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Biden ‘Open’ to Funding Study About Slavery Reparations

President Joe Biden talks during a televised town hall event at Pabst Theater, Feb. 16, 2021, in Milwaukee.
President Joe Biden talks during a televised town hall event at Pabst Theater, Feb. 16, 2021, in Milwaukee.

U.S. President Joe Biden is open to studying whether the descendants of enslaved people should get reparations, the White House said Wednesday.

In response to a question about H.R. 40 — a bill floated in Congress for nearly 30 years that would fund a study of slavery and recommend “appropriate remedies” — White House press secretary Jen Psaki said Biden would support a study.

"He continues to demonstrate his commitment to take comprehensive action to address the systemic racism that persists today,” Psaki said.

But she did not say whether Biden would sign the bill were it to pass.

The proposed legislation, which was being discussed by members of the House Judiciary Committee on Wednesday, was reintroduced by Texas Democrat Sheila Jackson Lee in January.

“Now, more than ever, the facts and circumstances facing our nation demonstrate the importance of H.R. 40 and the necessity of placing our nation on the path to reparative justice,” Lee said Wednesday.

Freshman Utah Representative Burgess Owens, a Republican, argued that reparations would be “impractical,” calling the bill “a nonstarter.”

Though Biden has reiterated his commitment to racial justice in the first month of his presidency, he has never said that he supports reparations.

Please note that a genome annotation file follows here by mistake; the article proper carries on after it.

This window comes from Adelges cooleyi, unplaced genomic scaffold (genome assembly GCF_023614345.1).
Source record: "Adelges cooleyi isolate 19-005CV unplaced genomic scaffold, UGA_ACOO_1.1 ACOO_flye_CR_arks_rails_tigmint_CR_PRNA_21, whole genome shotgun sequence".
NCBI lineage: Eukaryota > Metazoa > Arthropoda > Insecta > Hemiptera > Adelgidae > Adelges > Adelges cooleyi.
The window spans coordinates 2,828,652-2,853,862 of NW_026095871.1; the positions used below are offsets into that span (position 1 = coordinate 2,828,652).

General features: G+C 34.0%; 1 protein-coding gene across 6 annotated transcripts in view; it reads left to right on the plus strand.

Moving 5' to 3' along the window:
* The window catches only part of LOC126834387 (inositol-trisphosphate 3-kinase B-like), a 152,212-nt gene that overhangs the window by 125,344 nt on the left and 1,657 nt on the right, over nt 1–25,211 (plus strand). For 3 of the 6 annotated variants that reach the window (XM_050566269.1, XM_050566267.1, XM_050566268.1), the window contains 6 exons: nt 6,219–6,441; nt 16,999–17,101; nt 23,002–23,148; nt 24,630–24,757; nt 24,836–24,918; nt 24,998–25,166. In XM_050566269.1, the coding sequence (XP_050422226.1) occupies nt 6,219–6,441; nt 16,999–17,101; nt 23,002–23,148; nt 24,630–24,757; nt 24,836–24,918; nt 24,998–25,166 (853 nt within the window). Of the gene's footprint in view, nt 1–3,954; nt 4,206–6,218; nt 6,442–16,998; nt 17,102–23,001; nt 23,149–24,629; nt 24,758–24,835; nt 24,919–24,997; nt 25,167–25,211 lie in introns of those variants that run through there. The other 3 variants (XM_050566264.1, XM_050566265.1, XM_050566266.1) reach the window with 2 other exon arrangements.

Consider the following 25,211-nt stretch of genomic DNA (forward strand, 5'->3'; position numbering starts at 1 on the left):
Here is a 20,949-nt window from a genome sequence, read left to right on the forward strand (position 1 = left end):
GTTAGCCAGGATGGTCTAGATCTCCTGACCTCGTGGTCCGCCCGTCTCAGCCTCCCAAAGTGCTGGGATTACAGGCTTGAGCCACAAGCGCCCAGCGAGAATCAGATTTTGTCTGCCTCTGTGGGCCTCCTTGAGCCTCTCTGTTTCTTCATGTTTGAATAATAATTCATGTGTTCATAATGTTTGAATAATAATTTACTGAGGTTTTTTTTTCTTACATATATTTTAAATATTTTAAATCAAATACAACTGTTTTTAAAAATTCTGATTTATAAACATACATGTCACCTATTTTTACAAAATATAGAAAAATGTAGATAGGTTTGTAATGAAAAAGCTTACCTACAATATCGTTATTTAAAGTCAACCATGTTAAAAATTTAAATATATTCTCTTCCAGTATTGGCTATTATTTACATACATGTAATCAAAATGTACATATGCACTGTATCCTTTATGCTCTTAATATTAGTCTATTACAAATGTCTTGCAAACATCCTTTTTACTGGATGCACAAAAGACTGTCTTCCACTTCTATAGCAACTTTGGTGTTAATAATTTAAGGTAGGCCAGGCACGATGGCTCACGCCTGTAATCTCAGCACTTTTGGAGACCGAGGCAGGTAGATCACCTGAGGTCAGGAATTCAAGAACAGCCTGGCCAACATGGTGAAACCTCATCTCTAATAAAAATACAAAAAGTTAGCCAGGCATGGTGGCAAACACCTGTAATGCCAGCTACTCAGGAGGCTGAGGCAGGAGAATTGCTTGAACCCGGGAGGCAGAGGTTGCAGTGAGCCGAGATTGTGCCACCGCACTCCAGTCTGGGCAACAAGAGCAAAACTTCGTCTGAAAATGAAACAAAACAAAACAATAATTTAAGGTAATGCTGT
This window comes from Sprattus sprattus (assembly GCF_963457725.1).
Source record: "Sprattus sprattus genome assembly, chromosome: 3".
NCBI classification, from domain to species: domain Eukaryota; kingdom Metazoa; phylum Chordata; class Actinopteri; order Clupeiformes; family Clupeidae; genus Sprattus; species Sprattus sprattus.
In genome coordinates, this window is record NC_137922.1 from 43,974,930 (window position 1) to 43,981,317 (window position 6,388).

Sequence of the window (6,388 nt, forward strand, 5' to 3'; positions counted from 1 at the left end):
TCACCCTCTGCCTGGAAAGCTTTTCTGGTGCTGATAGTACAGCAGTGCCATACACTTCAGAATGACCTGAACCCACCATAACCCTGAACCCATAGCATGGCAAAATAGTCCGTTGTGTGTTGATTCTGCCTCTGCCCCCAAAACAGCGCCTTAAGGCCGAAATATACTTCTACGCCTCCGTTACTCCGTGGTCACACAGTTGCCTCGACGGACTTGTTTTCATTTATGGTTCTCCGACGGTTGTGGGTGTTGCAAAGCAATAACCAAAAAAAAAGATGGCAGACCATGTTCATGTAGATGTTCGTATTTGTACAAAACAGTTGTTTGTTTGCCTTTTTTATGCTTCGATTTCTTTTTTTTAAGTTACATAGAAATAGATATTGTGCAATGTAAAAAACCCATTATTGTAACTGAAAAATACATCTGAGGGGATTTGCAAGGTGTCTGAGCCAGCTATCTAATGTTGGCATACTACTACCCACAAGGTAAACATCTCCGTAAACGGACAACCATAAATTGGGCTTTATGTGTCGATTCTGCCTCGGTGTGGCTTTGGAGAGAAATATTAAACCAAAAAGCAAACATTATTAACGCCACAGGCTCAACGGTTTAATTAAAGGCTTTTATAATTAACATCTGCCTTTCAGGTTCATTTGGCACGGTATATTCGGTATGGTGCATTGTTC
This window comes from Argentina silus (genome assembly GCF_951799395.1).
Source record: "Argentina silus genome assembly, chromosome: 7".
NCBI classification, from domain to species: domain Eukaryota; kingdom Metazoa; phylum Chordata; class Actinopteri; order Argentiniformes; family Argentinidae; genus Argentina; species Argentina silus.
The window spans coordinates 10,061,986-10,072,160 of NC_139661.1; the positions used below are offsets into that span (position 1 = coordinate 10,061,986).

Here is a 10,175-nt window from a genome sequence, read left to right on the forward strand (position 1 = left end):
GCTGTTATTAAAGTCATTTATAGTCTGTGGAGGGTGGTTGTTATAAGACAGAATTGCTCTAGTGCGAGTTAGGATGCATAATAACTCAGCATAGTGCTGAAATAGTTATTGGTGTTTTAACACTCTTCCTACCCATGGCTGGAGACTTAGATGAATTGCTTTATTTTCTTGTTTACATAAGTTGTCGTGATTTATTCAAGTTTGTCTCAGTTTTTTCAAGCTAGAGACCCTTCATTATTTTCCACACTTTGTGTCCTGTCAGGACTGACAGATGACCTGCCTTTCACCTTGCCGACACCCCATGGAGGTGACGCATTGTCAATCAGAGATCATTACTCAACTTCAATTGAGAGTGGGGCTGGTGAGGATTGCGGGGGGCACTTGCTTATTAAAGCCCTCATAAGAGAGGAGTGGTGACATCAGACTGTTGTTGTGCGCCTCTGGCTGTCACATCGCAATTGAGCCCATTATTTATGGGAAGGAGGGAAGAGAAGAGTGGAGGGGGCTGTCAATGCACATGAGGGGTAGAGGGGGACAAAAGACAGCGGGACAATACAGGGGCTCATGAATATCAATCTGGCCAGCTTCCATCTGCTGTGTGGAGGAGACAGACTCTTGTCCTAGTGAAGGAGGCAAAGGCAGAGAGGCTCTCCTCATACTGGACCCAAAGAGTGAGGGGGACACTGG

Around the world, reparations have compensated victims of war and human rights abuses. What exactly they would mean for the descendants of enslaved Americans has not been clearly established on a national level, but more specific examples have been floated in smaller communities.

This week in Athens, Georgia, city commissioners unanimously passed a resolution acknowledging damage done by the city to residents of the Linnentown neighborhood in the 1960s, when property held by members of the predominantly Black community was seized under eminent domain laws to make way for high-rise dormitories for the University of Georgia.

According to Stephanie Allen of the Athens Banner-Herald, seizure of the 22-acre area displaced families and compensated owners with only a small fraction of the estimated property market values.

“It is the first act of reparations to be passed in the GA state,” Athens-Clarke County Commissioner Mariah Parker wrote.

In Florida, a Tallahassee lawmaker proposed starting an education fund for the descendants of African Americans killed, beaten or driven from their homes by white mobs in 1920.

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